- On a similar note, both Yahoo and AOL are struggling companies that have long since seen their best days. Yahoo had such little confidence in their core assets after years of decline that they finally just auctioned them off to the highest bidder. In contrast, Google and Facebook are absolutely in their prime as companies and still rising-they are on the top in terms of technology, experience, and execution and it will be an extremely tough task for Verizon to wrest market share from them.
- It also may take time for any real growth to come out of this segment; for example, Verizon's Go90 video service, launched last fall, won't be profitable for at least the first two years.
Internet of Things
The Internet of Things may have even higher expectations of future growth than mobile advertising:
Business Insider predicts that nearly $6 trillion will be spent on IoT solutions over the next five years. Telogis and Fleetmatics both provide Verizon with plays in the growing industry-Telogis specializes in enterprise telematics and fleet-tracking, while Fleetmatics develops software that tracks vehicle location, fuel usage, speed, and other metrics. Verizon already had a Telematics business operating under its IoT segment (which posted revenue $205 million in Q2 2016) headed by Andres Irlando. According to Irlando, the two acquired companies add top of the line technology in the enterprise (Telogis) and small/medium sized (Fleetmatics) spaces, and Fleetmatics additionally provides presence in Western Europe and Australia.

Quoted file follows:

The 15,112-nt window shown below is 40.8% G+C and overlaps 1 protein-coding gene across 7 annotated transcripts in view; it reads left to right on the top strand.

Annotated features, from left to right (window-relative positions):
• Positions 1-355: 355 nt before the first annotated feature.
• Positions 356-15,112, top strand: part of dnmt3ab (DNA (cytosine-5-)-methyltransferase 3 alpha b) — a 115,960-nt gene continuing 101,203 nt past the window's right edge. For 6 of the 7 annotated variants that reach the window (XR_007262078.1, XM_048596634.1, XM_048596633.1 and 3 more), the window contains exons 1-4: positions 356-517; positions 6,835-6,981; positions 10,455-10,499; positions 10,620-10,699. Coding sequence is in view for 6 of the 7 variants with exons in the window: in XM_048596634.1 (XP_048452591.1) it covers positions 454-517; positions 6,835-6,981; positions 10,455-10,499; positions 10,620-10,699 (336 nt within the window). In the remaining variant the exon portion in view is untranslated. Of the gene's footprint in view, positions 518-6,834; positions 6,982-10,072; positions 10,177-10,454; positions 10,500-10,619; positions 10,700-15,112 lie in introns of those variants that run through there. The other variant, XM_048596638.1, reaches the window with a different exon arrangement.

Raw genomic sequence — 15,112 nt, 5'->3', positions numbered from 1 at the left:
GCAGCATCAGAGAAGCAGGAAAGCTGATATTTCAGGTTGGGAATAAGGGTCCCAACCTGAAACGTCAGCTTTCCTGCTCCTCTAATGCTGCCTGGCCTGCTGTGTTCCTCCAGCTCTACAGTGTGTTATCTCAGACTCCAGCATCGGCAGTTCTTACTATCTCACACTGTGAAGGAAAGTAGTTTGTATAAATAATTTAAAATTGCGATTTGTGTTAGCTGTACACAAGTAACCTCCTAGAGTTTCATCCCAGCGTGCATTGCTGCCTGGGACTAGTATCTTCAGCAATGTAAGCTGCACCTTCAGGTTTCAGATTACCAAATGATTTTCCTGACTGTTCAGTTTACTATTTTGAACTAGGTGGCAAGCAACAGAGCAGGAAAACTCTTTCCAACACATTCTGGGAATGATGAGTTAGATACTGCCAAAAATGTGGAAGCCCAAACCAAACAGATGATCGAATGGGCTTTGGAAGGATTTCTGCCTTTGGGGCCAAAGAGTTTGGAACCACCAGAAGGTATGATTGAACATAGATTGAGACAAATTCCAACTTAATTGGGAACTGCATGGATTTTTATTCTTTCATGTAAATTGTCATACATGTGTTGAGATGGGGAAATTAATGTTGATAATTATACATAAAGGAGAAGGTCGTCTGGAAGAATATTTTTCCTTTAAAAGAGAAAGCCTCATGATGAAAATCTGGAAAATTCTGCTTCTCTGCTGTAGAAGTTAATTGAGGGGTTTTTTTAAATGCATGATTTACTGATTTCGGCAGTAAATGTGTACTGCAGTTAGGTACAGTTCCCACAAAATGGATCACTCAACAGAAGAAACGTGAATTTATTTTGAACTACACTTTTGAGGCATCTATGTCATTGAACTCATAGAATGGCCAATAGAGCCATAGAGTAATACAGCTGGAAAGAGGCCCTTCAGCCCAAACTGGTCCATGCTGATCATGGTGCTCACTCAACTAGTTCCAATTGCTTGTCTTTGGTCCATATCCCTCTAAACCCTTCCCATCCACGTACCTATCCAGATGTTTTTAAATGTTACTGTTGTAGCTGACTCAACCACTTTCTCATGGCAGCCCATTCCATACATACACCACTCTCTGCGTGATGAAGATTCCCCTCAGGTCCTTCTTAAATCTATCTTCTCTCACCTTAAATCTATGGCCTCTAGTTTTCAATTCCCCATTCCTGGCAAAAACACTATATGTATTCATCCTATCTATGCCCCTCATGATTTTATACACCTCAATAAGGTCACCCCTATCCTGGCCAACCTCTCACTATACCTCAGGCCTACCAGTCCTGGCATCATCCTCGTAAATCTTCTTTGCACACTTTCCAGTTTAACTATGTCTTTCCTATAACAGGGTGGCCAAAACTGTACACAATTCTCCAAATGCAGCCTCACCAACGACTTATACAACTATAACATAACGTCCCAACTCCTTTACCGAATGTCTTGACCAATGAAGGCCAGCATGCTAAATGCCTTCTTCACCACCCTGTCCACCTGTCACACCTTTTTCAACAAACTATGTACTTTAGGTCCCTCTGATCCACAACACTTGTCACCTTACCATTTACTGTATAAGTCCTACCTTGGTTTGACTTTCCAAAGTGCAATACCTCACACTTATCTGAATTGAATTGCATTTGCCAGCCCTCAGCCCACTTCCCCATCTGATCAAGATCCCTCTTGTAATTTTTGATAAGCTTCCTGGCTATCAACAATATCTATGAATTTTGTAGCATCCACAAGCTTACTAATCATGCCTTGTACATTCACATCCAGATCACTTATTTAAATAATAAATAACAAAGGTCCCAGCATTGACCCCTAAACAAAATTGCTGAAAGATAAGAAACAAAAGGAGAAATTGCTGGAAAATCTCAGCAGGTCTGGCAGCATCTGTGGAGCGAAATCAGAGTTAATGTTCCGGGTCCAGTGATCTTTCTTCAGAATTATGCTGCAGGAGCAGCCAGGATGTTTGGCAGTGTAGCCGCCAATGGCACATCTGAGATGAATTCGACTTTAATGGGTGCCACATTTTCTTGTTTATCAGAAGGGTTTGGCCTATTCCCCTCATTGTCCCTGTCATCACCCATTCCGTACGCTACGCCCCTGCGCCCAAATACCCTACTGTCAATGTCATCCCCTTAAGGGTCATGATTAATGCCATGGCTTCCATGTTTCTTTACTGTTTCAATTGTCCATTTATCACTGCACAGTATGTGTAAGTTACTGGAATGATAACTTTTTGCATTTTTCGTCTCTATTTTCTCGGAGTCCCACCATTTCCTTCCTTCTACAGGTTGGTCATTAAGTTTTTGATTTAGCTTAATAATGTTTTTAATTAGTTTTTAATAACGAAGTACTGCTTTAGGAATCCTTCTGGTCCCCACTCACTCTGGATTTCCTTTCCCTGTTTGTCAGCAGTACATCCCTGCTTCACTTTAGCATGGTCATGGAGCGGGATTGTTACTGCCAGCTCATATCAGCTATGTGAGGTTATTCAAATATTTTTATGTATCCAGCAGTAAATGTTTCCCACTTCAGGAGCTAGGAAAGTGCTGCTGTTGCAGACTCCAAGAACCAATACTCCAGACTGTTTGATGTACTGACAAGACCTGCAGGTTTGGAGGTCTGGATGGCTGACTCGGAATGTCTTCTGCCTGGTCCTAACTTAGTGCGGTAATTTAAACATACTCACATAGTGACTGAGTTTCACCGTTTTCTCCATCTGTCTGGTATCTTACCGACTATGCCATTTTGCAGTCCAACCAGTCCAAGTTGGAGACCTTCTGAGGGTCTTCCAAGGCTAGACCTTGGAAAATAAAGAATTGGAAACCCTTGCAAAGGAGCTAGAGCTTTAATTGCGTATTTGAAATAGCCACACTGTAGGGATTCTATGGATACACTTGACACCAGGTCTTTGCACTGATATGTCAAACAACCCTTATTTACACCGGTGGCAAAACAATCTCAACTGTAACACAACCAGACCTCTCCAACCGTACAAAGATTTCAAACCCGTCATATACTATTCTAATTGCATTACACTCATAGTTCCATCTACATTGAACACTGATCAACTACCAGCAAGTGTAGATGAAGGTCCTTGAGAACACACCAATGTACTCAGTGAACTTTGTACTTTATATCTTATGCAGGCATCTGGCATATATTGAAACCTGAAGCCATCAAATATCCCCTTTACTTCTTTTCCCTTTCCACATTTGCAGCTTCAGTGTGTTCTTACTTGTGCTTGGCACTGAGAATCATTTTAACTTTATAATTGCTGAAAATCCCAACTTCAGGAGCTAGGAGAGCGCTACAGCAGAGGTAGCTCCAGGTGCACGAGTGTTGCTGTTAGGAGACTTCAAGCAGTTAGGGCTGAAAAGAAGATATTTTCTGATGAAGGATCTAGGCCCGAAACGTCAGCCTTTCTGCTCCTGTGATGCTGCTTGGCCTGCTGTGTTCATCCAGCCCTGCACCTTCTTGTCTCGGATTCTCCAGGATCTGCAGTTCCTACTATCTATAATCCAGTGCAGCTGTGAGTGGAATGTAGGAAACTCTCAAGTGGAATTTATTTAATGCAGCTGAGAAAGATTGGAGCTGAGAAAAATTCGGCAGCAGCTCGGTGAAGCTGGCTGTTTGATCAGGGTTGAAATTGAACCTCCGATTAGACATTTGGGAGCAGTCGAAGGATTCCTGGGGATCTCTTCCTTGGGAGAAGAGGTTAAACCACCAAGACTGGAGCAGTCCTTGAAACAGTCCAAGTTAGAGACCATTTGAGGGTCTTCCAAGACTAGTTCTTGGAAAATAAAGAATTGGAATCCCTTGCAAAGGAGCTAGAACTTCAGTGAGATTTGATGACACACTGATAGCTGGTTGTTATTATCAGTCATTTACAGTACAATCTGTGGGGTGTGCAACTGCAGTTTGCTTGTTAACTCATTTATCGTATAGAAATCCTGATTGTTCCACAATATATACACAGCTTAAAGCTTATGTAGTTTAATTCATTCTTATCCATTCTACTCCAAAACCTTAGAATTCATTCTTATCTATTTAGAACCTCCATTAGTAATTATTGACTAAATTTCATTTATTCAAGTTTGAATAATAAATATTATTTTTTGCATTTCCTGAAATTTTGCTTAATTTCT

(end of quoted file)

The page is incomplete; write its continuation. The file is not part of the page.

While the IoT story is exciting, analysts again need to keep competition in mind-Verizon will be up against big players like Google, Microsoft, Cisco, Intel, and IBM going after a piece of the business. According to IOT Analytics, Verizon was just 20th on the list of biggest IoT companies (as of 2015):
Harvard Business Review has reported that 70-90% of mergers and acquisitions fail. While I'm not saying that Verizon's acquisitions will all bust, it is going to take a great effort for the company to put all of the pieces together and have success against major competition. This will no doubt take time as well.
Keep in mind that the four acquisitions put together account for less than 10% of Verizon's market cap-in the immediate term, by far the biggest factor driving Verizon will be their wireless segment, which should see diminished growth. Only if the acquired businesses see major growth (as the company is hoping) will they have any major effect on Verizon's financial performance. I am choosing to avoid Verizon because I expect slowing growth for the company in the short term and I believe expectations for the acquisitions may be too high-bringing everything together won't be as easy as some people are expecting. However, the dividend should be safe; Verizon brings in operating cash flow north of $30 billion a year and FCF over $10 billion a year, which is plenty to cover what they're currently paying out. If you're investing purely for dividend, feel free to hold but definitely keep a close eye on Verizon's new segments and how they're affecting financials.
Disclosure: I/we have no positions in any stocks mentioned, and no plans to initiate any positions within the next 72 hours.
I wrote this article myself, and it expresses my own opinions. I am not receiving compensation for it (other than from Seeking Alpha). I have no business relationship with any company whose stock is mentioned in this article.